Flemish MEP on EU-trade: ‘Incredible evolution’
‘The trade policies of the EU have gone through an incredible evolution. Almost a revolution, a complete change’, says Kathleen Van Brempt, an experienced and prominent member of the group of social-democrats in the European parliament. Trade has become about much more than only trade.
Up until the start of this Commission and Parliament, there wasn’t much discussion about trade. Europe wanted to buy cheap things in the rest of the world, and sell high tech to those other countries. This was seen as good for EU-companies and consumers. Ok, says Van Brempt, it was linked to EU-values, but only in general terms and not as a priority. Trade in itself was seen as good for prosperity and peace.
Van Brempt is a firm believer in free trade, and against protectionism, but trade policies should be linked to other policies and to values. And this is were the radical change appeared.
‘The EP told the Commission that from now on we wouldn’t just accept some trade deals. My group was crucial in this. Before, the social-democrats were a bit divided in supporting the trade policy. Now it’s more clear: if the Commission is ready to change some things, we can give our support. A good example is the trade agreement with Mercosur, where we demanded change.’
The new benchmark for Van Brempt is the agreement recently signed with New Zealand. Sustainability plays a central role. ‘It’s not sufficient to just say the Paris climate agreement has to be executed, there needs to be more detail, clear engagements. Also on our side. For example, New Zealand could ask us questions about the phase out of subsidies for fossil fuels.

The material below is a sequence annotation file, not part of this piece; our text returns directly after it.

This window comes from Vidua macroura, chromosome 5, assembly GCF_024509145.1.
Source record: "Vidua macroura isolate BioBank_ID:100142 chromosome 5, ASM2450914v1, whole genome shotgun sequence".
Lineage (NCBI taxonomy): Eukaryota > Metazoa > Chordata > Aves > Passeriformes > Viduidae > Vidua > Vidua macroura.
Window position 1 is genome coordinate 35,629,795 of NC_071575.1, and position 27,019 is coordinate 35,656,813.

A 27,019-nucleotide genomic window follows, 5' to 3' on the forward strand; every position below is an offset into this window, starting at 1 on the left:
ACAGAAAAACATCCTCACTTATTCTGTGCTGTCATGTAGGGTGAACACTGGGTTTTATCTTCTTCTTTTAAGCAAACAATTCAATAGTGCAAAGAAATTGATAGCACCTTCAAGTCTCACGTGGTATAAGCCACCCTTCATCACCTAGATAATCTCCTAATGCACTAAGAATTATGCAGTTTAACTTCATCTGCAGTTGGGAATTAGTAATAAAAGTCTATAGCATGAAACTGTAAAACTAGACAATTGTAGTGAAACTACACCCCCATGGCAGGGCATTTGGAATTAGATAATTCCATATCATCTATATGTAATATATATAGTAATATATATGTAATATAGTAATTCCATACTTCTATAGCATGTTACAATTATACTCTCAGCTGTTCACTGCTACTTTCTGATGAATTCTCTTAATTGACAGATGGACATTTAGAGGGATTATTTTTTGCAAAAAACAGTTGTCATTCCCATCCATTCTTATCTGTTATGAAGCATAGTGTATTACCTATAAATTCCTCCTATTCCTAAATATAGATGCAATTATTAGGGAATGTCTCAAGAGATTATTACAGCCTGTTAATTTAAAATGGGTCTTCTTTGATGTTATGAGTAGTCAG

For Van Brempt the new trade policy is about loosing naivety, the faith that trade in itself leads to good things.
‘It was thought that trade leads to peace. But Ukraine shows this isn’t a guarantee. We did a lot of trade with Russia’.
Foreign trade is important, but it should be checked if there’s no forced labour involved, if sustainability is guaranteed, if Europe doesn’t come too dependent of Russia or Middle Eastern countries for energy, …
Where it is clear the EU has lost its naivety, is in the relations with China. Those were dictated by ‘our addiction to cheap products’. But now everybody understands China is a rough player, active all over the world. Van Brempt is against the investment agreement with China, which she sees as totally inadequate. But the EU does have other instruments to seek a fair trade and investment partnership.
Some months ago, Van Brempt was chosen president of the special covid 19-commission in the EP. On the vaccines and the patents, the EU has made ‘an incredible mistake, a nearly historic error’. The fact that the EU wouldn’t open access to vaccines for the rest of the world on a short term is ‘very, very selfish’. All the more so, since China did invest in other countries.
©BELGA PHOTO DIRK WAEM
Trade is a very important aspect of international relations, and the EU is a very important trading partner. Belga asked two Flemish MEP’s, members of the International Trade committee, how they see the EU policies concerning trade. On the left wing side, Kathleen Van Brempt (Vooruit, social democrat), on the right wing side, Geert Bourgeois (N-VA, conservative).